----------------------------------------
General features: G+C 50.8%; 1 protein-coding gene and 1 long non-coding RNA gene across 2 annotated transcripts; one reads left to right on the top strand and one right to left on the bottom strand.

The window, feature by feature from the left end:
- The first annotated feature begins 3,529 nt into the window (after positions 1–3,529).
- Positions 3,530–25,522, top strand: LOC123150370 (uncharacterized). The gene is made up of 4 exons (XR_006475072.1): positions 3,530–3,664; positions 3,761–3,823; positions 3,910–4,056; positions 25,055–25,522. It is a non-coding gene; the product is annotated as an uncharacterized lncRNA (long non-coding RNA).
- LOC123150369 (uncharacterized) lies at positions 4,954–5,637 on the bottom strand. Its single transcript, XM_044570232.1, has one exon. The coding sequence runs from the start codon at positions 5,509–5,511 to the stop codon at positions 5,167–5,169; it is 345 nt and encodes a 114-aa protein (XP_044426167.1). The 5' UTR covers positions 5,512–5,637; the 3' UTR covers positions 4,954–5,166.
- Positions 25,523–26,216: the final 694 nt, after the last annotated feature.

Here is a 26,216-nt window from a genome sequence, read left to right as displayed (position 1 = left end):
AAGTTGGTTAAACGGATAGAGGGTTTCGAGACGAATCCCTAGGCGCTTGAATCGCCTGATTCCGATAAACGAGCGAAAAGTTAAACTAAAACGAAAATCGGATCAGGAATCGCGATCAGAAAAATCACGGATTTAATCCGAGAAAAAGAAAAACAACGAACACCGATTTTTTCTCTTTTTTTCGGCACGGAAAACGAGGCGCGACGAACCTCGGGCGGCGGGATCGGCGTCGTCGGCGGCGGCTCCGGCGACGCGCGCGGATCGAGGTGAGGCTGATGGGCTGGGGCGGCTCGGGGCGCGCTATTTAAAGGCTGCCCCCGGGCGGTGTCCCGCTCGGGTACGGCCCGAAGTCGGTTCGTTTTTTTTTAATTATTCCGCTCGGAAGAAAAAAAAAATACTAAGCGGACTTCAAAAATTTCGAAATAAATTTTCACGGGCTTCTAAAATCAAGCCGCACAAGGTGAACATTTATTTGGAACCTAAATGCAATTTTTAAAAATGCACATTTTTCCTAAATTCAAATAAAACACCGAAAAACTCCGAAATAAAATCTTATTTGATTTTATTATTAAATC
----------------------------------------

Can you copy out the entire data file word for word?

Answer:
General features: G+C 50.8%; 1 protein-coding gene and 1 long non-coding RNA gene across 2 annotated transcripts; one reads left to right on the top strand and one right to left on the bottom strand.

The window, feature by feature from the left end:
- The first annotated feature begins 3,529 nt into the window (after positions 1–3,529).
- Positions 3,530–25,522, top strand: LOC123150370 (uncharacterized). The gene is made up of 4 exons (XR_006475072.1): positions 3,530–3,664; positions 3,761–3,823; positions 3,910–4,056; positions 25,055–25,522. It is a non-coding gene; the product is annotated as an uncharacterized lncRNA (long non-coding RNA).
- LOC123150369 (uncharacterized) lies at positions 4,954–5,637 on the bottom strand. Its single transcript, XM_044570232.1, has one exon. The coding sequence runs from the start codon at positions 5,509–5,511 to the stop codon at positions 5,167–5,169; it is 345 nt and encodes a 114-aa protein (XP_044426167.1). The 5' UTR covers positions 5,512–5,637; the 3' UTR covers positions 4,954–5,166.
- Positions 25,523–26,216: the final 694 nt, after the last annotated feature.

Here is a 26,216-nt window from a genome sequence, read left to right as displayed (position 1 = left end):
AAGTTGGTTAAACGGATAGAGGGTTTCGAGACGAATCCCTAGGCGCTTGAATCGCCTGATTCCGATAAACGAGCGAAAAGTTAAACTAAAACGAAAATCGGATCAGGAATCGCGATCAGAAAAATCACGGATTTAATCCGAGAAAAAGAAAAACAACGAACACCGATTTTTTCTCTTTTTTTCGGCACGGAAAACGAGGCGCGACGAACCTCGGGCGGCGGGATCGGCGTCGTCGGCGGCGGCTCCGGCGACGCGCGCGGATCGAGGTGAGGCTGATGGGCTGGGGCGGCTCGGGGCGCGCTATTTAAAGGCTGCCCCCGGGCGGTGTCCCGCTCGGGTACGGCCCGAAGTCGGTTCGTTTTTTTTTAATTATTCCGCTCGGAAGAAAAAAAAAATACTAAGCGGACTTCAAAAATTTCGAAATAAATTTTCACGGGCTTCTAAAATCAAGCCGCACAAGGTGAACATTTATTTGGAACCTAAATGCAATTTTTAAAAATGCACATTTTTCCTAAATTCAAATAAAACACCGAAAAACTCCGAAATAAAATCTTATTTGATTTTATTATTAAATC